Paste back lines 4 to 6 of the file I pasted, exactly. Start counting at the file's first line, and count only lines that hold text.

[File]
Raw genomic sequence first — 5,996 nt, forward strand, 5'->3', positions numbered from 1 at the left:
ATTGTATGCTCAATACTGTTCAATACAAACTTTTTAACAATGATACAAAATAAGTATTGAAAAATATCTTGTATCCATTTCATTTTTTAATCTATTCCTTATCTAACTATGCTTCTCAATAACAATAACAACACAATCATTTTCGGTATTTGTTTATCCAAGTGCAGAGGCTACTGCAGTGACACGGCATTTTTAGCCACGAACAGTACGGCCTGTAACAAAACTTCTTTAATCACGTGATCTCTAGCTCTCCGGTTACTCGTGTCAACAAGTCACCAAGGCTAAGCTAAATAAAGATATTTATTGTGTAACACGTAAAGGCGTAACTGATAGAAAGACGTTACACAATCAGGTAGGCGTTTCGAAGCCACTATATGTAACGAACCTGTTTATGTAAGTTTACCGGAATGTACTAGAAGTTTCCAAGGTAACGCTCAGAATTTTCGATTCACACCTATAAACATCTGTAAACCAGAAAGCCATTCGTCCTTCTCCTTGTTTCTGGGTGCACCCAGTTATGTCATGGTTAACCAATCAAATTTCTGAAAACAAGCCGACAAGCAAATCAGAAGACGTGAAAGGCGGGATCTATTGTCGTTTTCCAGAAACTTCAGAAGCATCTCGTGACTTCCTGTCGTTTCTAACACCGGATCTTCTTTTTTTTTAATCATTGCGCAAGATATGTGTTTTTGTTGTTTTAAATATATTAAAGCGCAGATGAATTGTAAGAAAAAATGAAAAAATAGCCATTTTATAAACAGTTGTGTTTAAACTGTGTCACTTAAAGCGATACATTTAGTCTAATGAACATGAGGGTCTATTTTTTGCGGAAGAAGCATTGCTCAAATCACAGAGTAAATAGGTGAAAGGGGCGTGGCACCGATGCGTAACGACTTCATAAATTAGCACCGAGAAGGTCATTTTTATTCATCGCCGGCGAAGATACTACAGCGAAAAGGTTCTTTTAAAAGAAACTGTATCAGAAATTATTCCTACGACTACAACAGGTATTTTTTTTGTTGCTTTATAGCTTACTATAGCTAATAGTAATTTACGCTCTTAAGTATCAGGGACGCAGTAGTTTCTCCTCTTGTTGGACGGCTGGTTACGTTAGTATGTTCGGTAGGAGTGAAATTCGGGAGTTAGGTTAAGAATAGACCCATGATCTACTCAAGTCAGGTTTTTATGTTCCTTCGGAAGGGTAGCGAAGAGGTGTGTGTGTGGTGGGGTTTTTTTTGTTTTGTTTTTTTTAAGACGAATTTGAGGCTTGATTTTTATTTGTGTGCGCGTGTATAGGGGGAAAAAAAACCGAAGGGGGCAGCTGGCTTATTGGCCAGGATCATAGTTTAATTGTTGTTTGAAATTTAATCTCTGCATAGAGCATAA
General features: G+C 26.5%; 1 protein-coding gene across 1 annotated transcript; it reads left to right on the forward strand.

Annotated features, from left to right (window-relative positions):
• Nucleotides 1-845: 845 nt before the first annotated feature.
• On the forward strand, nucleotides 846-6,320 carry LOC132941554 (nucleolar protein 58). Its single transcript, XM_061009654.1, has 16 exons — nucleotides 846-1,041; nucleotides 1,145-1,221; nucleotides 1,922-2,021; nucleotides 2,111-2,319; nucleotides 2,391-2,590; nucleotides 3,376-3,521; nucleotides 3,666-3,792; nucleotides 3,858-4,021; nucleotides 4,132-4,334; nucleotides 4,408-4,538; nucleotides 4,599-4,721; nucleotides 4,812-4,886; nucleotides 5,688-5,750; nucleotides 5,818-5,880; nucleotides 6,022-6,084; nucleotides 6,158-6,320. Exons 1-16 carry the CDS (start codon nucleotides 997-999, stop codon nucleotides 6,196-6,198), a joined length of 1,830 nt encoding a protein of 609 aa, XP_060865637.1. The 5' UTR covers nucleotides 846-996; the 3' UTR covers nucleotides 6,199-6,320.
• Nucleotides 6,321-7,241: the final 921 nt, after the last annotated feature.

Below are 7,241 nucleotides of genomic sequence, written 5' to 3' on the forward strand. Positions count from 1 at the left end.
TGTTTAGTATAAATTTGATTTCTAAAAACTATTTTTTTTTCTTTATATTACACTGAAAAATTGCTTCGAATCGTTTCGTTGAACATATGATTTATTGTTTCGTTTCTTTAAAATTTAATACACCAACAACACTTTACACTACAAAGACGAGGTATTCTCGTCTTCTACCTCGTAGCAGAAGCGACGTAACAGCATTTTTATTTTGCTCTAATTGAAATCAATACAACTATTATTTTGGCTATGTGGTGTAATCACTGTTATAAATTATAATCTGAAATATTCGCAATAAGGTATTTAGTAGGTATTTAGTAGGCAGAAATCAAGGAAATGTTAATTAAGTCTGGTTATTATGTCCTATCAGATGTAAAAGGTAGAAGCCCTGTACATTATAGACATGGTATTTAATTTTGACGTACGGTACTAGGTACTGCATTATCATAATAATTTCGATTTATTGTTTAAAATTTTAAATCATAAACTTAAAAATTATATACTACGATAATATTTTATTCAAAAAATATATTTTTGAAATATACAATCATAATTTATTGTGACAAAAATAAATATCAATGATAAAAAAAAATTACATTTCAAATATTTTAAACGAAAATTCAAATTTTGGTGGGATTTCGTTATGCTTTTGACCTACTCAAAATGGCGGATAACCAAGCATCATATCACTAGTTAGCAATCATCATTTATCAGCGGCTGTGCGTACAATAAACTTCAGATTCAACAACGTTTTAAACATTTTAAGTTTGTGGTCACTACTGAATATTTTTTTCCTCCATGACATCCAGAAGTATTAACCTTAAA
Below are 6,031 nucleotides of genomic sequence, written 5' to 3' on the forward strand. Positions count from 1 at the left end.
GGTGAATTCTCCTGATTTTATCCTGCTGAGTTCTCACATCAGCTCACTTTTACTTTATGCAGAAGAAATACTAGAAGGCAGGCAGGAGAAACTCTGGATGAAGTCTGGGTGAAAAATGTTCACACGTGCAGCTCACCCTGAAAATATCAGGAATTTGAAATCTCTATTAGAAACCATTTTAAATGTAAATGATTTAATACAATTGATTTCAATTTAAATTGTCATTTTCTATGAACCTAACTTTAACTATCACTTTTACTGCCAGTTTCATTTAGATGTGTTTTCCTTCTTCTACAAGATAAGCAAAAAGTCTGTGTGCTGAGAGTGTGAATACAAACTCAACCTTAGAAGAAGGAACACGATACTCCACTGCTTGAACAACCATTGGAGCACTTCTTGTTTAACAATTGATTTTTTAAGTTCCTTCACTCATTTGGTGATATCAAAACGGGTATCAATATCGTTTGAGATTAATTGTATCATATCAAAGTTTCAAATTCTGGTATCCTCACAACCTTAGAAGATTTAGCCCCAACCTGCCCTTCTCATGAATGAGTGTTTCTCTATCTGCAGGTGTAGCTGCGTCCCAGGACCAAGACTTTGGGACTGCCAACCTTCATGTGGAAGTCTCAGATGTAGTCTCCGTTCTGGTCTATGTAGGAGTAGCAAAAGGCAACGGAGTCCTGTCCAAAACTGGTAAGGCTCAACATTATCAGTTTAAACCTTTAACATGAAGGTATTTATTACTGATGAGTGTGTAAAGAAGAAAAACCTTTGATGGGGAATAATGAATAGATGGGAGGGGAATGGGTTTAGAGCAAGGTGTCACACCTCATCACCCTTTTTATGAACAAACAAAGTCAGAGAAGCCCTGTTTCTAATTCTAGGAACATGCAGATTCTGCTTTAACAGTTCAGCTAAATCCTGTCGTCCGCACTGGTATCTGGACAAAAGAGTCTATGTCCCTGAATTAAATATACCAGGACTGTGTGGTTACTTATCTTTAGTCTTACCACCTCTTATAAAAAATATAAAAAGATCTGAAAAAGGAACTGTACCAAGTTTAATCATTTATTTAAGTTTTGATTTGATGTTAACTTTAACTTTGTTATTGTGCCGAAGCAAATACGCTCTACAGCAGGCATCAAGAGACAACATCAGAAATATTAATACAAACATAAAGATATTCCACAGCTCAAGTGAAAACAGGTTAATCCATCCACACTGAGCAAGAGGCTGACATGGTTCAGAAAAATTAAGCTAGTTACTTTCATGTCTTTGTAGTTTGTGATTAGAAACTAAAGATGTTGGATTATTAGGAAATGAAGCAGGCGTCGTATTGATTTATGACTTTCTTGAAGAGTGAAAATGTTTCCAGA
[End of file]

Annotated features, from left to right (window-relative positions):
• Nucleotides 1-845: 845 nt before the first annotated feature.
• On the forward strand, nucleotides 846-6,320 carry LOC132941554 (nucleolar protein 58). Its single transcript, XM_061009654.1, has 16 exons — nucleotides 846-1,041; nucleotides 1,145-1,221; nucleotides 1,922-2,021; nucleotides 2,111-2,319; nucleotides 2,391-2,590; nucleotides 3,376-3,521; nucleotides 3,666-3,792; nucleotides 3,858-4,021; nucleotides 4,132-4,334; nucleotides 4,408-4,538; nucleotides 4,599-4,721; nucleotides 4,812-4,886; nucleotides 5,688-5,750; nucleotides 5,818-5,880; nucleotides 6,022-6,084; nucleotides 6,158-6,320. Exons 1-16 carry the CDS (start codon nucleotides 997-999, stop codon nucleotides 6,196-6,198), a joined length of 1,830 nt encoding a protein of 609 aa, XP_060865637.1. The 5' UTR covers nucleotides 846-996; the 3' UTR covers nucleotides 6,199-6,320.